Experiences in Nature

The Women of the Sea, Japan’s Traditional Ama-San Divers

Ama, it means “Woman of the Sea”, and even in technical, industrial, modern-day Japan, the few remaining traditional Ama, women divers, adhere to long held historical beliefs and practices said to stretch back over 2,000 years, and as such, they are venerated with near legendary status.

The ancient techniques and the numbers of traditional Ama women divers are slowly disappearing as times change. Demand for their activities and numbers of young women willing to undergo the training and maintain the traditions continues to diminish. However, the disciplines are continued in Mie Prefecture where the largest number of traditional Ama left in Japan, around 100 women, remain active in Osatsu-cho.

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As recently as the 1960’s, the women Ama divers wore only a white loincloth. As the art became more popular with tourists, and social norms changed, so too did the women diver’s outfits, into full body white cloth swimwear, and more recently yet again, into a modern-day wet suit. The only traditional article of clothing still being used is the headscarf, adorned with special symbols, believed to bring fortune to the women divers, while warding off bad luck.

Without snorkels or diving equipment the women free-dive to depths of around 4 meters in search of seasonal delicacies including shellfish such as abalone, turban shells, and sea urchins, various seaweeds including wakame and hijiki, sea cucumber and even lobster.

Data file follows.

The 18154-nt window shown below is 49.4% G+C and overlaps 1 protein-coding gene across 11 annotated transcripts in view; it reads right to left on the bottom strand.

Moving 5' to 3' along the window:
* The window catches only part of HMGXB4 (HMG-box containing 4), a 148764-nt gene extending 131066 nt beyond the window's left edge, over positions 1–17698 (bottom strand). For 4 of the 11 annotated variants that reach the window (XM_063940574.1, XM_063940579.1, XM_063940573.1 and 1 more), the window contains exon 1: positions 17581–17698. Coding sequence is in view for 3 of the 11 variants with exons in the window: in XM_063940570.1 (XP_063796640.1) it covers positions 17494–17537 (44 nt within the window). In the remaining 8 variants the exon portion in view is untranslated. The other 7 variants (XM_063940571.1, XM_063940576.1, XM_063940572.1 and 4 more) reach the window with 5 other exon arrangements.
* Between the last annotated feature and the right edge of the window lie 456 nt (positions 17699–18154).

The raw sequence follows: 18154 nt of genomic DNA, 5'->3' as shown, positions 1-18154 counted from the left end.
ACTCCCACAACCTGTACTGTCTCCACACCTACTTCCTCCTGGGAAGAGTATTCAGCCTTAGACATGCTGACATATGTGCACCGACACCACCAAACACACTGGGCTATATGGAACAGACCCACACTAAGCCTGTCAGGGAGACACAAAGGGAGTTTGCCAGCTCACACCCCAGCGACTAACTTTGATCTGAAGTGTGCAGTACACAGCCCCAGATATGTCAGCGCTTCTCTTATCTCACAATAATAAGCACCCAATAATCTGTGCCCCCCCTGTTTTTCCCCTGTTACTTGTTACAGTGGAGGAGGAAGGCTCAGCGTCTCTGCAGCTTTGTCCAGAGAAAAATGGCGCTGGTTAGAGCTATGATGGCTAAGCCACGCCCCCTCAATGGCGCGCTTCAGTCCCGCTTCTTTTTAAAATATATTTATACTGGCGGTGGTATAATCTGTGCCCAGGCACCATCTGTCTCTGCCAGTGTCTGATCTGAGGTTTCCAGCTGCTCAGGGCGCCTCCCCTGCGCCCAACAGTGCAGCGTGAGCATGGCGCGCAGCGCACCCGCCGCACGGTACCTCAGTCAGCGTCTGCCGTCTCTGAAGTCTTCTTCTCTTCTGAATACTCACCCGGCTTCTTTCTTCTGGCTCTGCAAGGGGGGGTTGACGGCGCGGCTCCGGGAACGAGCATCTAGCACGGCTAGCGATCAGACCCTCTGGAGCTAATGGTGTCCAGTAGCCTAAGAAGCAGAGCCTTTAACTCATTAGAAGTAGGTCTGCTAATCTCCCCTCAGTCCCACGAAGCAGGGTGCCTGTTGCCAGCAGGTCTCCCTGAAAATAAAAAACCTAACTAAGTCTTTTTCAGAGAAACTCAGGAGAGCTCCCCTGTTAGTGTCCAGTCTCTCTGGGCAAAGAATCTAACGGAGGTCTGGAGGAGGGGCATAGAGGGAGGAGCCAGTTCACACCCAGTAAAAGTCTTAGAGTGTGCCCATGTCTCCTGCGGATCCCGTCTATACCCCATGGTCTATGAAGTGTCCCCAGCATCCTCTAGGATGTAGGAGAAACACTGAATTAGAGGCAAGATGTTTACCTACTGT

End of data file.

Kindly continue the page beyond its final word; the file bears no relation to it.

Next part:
Most of the women commenced their training from as early as 12 years of age, and remain underwater for around 50 seconds. Among the many unique skills of the Ama-san is the special breathing technique known as Isobue, a sharp whistle sound they make to steady their breathing before and after diving that also serves to let the other Ama-san know where they are, and that they are safe. Ama divers often work as a small group, traveling daily to open waters by boat and diving for a short, set time, usually around 90 minutes or so, during which they collect as much seafood as they can.

Today, the Ama traditions continue, although the numbers are few. Many Ama-san now ply their trade for the tourist industry, taking visitors on the boats to watch the women diving and bringing their catch to the surface. Another popular attraction is being allowing into the special seaside Amagoya huts, where the Ama-san cook their freshly caught daily takings on roaring fires, and entertain the visitors with stories about the life, history and culture of the Ama, women of the sea.


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